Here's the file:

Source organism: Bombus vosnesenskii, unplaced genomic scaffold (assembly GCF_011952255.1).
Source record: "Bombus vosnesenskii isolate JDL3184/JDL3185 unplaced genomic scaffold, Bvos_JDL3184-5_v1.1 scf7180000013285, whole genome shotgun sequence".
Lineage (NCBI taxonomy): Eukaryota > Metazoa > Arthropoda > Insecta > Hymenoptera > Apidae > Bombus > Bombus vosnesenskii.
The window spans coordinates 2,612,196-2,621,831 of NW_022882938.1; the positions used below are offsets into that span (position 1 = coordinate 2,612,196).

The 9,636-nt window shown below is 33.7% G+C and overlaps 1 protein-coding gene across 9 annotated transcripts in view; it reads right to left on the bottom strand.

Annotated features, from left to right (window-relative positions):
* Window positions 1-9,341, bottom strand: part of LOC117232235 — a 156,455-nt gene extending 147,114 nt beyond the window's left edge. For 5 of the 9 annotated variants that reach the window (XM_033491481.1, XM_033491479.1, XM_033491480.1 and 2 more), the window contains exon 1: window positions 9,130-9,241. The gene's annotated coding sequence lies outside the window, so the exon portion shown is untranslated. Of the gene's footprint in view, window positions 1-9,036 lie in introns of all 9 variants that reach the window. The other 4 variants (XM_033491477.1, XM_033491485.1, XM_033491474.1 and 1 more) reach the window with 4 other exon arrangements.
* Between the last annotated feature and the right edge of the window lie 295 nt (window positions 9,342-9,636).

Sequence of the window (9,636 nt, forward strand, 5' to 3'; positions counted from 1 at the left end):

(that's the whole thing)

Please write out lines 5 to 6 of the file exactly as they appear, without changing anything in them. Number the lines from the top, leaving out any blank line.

The 9,636-nt window shown below is 33.7% G+C and overlaps 1 protein-coding gene across 9 annotated transcripts in view; it reads right to left on the bottom strand.

Annotated features, from left to right (window-relative positions):